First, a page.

Reality As It Is
I’ve lost count of how many days I have spent in the village, so far. I think it’s about 4 nights or so. Slowly, I’m learning what life is all about when living in the countryside. Things can get awfully quiet and extremely slow. I have caught myself walking around the commune, aimlessly. I told myself that I would create a regimented plan for how I would like my days to be set out, but procrastination is standing between me and that routine I promised to create. It is a detriment, because I am found wandering around, frustrated with myself. I don’t know whether to pick up a book and read, exercise, meditate, write, or just relax. I get fidgety and restless and then I start to feel guilty after looking at my clock, only to realise that hours have passed and I have done nothing.
I can be a lazy bastard, sometimes. I am just so confused as to what to do with my time, right now. It’s as if I have come to the realisation that I have so much time on my hands, and my reaction has been to just freeze with overwhelm. It’s good to have students and teachers around the commune. We have all of our meals together and we socialise, but a lot of the time, everyone is off doing their own thing.
My showering arrangements have been nothing but interesting. It’s an outdoor shower that pours out cold water. Most of the time, the cold water is not an issue because the heat of the day warms the pipes. At night time, however, the water is quite chilled. Last night, I decided to take a shower at the last minute, only to find out that the water supply had run dry. So, I had to grab the nearest bucket and pour water over my head with the supply that came from a tub of water in the outdoor bathroom that is usually used for flushing the toilet. There is no flusher here and no toilet paper. You wash yourself with water, and water only. When you need to flush, you get a bucket and pour water into the bowel.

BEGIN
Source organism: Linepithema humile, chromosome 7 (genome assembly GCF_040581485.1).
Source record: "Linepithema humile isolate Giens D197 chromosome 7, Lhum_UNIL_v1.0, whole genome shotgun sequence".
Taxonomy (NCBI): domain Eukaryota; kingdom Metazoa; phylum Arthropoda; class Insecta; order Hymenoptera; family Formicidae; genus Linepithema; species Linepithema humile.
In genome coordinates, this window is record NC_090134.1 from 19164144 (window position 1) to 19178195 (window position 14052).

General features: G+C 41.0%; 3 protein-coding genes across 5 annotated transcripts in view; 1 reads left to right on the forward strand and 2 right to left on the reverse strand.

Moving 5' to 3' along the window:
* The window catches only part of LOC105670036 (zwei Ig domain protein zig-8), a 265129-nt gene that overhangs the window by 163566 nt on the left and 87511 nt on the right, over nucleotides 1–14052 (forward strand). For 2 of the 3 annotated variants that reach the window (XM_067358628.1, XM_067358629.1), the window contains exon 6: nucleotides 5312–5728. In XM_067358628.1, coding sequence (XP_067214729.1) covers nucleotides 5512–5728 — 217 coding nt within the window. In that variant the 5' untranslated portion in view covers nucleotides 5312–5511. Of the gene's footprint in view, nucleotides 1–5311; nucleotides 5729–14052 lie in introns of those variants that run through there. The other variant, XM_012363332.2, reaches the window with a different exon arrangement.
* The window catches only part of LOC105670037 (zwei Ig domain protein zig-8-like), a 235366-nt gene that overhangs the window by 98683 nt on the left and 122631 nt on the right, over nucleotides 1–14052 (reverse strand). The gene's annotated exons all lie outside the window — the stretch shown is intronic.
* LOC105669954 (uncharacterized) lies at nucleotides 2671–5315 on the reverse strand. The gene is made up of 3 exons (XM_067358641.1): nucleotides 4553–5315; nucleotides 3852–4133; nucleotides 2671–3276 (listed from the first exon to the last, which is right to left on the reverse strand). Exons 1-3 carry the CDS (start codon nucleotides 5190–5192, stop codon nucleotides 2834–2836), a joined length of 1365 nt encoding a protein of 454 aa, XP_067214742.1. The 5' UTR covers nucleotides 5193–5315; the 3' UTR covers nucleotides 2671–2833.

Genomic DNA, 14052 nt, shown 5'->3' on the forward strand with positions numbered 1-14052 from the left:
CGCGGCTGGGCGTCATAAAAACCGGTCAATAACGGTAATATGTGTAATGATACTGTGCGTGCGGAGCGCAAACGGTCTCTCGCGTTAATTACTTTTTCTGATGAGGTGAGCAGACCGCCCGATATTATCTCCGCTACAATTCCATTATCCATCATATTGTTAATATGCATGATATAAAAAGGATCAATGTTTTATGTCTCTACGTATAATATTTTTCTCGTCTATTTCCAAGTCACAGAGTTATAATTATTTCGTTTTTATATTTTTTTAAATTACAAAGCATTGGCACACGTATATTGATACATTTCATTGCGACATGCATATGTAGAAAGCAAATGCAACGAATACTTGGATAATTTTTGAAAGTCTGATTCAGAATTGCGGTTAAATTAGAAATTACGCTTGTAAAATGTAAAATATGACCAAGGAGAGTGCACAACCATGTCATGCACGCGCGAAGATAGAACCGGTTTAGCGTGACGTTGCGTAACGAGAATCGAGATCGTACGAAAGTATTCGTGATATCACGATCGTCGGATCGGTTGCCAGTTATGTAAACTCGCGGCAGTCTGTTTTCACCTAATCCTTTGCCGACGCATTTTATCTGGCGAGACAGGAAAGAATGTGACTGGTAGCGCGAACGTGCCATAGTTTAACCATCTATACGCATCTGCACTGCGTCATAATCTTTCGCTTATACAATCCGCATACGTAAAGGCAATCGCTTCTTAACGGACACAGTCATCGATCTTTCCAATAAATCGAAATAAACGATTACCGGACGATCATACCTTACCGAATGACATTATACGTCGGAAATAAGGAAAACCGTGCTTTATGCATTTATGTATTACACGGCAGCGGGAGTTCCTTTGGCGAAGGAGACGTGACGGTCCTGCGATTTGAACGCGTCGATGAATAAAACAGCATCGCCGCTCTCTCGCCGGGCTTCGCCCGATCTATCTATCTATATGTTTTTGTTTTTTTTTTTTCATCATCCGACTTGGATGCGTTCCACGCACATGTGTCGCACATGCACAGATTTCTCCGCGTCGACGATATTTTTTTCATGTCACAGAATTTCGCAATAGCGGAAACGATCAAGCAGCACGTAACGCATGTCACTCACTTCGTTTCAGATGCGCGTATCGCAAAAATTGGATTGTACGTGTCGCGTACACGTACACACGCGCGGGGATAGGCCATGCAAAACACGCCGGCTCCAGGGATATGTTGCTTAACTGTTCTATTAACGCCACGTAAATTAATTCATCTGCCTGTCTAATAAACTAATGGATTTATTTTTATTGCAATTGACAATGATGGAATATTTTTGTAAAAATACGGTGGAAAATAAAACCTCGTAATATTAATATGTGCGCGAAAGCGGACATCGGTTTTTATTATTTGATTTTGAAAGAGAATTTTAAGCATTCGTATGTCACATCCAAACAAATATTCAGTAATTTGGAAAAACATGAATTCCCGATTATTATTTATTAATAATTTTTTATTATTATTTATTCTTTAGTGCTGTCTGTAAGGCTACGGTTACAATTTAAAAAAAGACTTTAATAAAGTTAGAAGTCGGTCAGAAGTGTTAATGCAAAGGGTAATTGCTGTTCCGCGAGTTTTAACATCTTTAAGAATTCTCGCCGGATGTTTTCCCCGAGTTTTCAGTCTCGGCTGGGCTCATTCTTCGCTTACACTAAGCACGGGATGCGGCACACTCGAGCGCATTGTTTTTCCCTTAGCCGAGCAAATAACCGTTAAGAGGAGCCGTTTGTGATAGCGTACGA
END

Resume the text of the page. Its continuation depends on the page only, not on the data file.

Surprisingly, my sleeping patterns are on point and I am so happy with that. You find the occasional spider, frog or gecko hanging around your mattress, but I always remind myself that I’m Australian and nothing should scare me because the creatures I grew up around are far more dangerous than most things you will find here. The mattress itself is another story. It’s so thin, I can feel the floor beneath me. My back is starting to pay for it. The mosquito problem is an issue, especially at night. There is a medium level of risk for malaria in Battambang, so putting guard on my skin each night is something I never forget to do.
The days are scorching hot and they sap the life out of you. I tried forcing myself to go for a run, or at least a brisk walk today, but there was just no way I was going to get that done. The heat is so dry and irritable. There is no getting comfortable here. You shower and 5 minutes later you are back to swimming in your own pool of sweat. Oh, the joys of the Cambodian countryside.
Is this experience for everyone, or is it only limited to those who are sick in the head enough to pursue something as outrageous and as far fetched as this? To be honest, I would recommend this to absolutely everyone. You realise after a while that you really dont need ¾ of the shit you own. We live lives of excess and gluttony. Naturally and understandably, we are so quick to forget just how much we have. We tend to take most things for granted – our cloud like beds and our fresh, warm water supply, just to name a few.
We take things for granted, and that is understandable. How are any of us meant to know any different? A life of abundance is all we have ever known. I guess, it takes experiences like these to fully comprehend the scale of our circumstances compared to someone who lives in poverty. I am impressed with the mindset of the young Cambodians, however. It’s as if they acknowledge the fact that there are many people within their own country and outside of their country who have more than them. Their level of understanding in regards to the relationship between materialism and happiness is on point. For a lot of the young Cambodians who I live with in this commune, they know that happiness cannot come from an excess amount of stuff, but rather a life rich with human connection, family, health and contribution. It’s just great to be surrounded by such brilliant minds. Although our minds are wired differently, I still feel as though I can relate to them in one way or another and I am so grateful to be able to learn from these impressive individuals.